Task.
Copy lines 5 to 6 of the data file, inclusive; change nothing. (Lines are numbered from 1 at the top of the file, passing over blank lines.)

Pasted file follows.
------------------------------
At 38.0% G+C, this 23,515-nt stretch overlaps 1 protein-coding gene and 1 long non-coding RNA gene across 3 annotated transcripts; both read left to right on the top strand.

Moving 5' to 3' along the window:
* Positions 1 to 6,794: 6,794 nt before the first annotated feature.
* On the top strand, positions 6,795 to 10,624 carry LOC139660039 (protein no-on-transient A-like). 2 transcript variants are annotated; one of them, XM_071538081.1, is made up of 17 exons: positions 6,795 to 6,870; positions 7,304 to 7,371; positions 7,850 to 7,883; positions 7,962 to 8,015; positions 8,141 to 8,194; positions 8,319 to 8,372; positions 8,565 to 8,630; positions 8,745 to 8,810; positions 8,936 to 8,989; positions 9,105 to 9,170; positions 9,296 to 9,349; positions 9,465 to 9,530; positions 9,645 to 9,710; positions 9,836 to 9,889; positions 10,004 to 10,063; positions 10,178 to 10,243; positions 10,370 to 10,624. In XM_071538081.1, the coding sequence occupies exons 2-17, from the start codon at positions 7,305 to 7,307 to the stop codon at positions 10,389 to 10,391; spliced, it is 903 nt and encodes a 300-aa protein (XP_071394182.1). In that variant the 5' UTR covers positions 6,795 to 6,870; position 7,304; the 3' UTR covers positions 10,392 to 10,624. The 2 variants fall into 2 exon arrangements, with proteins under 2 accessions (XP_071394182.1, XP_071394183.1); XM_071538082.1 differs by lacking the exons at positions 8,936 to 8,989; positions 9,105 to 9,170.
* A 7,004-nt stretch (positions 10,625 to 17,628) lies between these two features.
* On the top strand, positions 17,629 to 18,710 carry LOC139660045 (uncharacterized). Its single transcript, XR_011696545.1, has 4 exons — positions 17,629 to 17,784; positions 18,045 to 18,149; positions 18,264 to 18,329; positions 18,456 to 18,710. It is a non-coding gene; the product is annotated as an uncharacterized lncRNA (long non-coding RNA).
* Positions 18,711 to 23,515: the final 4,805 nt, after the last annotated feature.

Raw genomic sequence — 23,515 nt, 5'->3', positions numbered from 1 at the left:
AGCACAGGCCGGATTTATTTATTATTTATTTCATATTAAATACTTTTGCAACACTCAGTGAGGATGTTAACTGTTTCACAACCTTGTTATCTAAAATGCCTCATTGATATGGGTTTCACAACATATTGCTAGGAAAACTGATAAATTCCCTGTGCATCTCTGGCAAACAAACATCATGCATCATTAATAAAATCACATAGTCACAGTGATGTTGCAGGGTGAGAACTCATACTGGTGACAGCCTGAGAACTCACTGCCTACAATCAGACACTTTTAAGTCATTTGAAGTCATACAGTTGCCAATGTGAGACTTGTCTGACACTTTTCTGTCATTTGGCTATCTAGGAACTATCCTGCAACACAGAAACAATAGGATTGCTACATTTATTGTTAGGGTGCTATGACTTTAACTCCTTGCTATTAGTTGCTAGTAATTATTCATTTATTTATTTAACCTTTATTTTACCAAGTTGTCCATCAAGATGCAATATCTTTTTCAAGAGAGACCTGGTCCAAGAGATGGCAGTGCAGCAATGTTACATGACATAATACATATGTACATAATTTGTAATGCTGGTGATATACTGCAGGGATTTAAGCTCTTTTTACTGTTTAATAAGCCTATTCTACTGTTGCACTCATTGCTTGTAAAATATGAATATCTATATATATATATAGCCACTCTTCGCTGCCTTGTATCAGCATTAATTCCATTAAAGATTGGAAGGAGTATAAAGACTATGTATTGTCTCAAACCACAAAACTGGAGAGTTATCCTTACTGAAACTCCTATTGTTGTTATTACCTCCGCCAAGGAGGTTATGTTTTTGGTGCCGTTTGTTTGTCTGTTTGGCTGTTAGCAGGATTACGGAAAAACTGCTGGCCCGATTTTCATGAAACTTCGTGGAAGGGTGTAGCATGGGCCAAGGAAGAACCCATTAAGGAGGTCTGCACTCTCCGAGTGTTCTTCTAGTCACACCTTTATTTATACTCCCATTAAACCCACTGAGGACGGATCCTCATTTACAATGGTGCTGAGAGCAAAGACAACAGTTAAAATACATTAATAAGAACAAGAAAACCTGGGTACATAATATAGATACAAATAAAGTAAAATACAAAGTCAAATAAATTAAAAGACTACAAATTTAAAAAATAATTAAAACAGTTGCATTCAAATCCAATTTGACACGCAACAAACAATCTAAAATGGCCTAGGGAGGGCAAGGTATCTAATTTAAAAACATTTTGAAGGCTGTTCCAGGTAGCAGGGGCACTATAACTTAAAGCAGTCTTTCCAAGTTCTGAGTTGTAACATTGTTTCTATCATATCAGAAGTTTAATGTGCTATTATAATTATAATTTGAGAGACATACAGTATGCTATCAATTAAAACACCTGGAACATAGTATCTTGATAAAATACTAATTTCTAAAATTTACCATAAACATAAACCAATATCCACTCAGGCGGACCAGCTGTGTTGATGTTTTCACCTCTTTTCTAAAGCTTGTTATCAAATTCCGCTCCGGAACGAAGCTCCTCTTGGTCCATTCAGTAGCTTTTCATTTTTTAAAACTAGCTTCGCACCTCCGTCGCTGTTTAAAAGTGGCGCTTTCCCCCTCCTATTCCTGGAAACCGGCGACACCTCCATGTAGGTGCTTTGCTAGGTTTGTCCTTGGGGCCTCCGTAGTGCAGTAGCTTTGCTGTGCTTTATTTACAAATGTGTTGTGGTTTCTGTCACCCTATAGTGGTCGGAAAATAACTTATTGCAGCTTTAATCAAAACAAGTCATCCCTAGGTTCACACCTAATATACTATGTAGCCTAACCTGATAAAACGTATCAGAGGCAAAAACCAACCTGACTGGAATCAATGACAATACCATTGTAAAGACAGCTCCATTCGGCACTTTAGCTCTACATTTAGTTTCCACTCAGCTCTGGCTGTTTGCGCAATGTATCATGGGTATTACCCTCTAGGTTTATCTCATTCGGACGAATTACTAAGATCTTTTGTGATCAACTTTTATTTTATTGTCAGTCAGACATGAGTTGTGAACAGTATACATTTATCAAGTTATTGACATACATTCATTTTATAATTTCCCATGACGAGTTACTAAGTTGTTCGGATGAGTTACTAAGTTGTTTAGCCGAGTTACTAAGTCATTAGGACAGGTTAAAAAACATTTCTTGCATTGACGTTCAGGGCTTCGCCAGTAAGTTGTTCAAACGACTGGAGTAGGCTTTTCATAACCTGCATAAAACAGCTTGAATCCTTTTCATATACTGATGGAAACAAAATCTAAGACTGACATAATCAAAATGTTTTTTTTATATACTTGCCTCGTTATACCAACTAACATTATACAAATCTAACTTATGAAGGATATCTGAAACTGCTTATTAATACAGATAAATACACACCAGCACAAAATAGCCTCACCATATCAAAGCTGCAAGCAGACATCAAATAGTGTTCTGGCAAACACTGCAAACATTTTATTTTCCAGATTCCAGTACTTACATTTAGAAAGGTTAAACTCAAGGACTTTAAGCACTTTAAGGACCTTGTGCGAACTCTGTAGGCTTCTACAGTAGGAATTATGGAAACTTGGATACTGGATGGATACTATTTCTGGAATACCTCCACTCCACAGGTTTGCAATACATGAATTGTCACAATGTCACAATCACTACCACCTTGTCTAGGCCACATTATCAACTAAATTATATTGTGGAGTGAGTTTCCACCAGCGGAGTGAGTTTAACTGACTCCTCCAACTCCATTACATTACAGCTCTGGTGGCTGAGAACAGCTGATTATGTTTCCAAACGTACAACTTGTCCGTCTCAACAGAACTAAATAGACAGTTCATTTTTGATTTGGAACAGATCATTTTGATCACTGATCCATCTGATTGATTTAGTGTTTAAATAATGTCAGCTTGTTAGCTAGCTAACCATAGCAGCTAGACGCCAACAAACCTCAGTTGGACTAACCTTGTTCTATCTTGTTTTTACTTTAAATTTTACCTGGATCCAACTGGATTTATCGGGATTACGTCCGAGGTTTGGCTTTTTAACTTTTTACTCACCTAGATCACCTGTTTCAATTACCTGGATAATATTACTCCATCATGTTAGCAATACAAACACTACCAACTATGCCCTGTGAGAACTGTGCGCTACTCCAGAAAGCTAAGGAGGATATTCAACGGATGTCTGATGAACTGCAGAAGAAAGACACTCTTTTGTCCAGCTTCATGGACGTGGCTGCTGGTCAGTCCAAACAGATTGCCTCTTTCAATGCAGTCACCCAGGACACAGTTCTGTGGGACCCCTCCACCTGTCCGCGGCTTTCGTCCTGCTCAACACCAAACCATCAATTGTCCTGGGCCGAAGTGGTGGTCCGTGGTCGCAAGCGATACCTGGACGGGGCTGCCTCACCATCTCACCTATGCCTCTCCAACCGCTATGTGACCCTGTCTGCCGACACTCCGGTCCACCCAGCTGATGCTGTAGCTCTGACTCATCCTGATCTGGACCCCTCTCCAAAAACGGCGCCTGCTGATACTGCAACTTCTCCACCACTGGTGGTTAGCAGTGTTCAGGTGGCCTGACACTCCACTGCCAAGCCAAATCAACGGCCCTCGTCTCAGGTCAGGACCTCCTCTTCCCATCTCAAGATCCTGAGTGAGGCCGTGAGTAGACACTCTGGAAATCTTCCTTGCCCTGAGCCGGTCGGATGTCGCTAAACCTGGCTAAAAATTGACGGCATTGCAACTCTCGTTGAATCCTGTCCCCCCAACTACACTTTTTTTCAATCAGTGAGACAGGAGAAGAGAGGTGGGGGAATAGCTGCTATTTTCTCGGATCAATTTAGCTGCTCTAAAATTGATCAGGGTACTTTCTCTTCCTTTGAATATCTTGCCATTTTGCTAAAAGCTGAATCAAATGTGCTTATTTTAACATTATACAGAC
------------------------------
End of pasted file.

* A 7,004-nt stretch (positions 10,625 to 17,628) lies between these two features.
* On the top strand, positions 17,629 to 18,710 carry LOC139660045 (uncharacterized). Its single transcript, XR_011696545.1, has 4 exons — positions 17,629 to 17,784; positions 18,045 to 18,149; positions 18,264 to 18,329; positions 18,456 to 18,710. It is a non-coding gene; the product is annotated as an uncharacterized lncRNA (long non-coding RNA).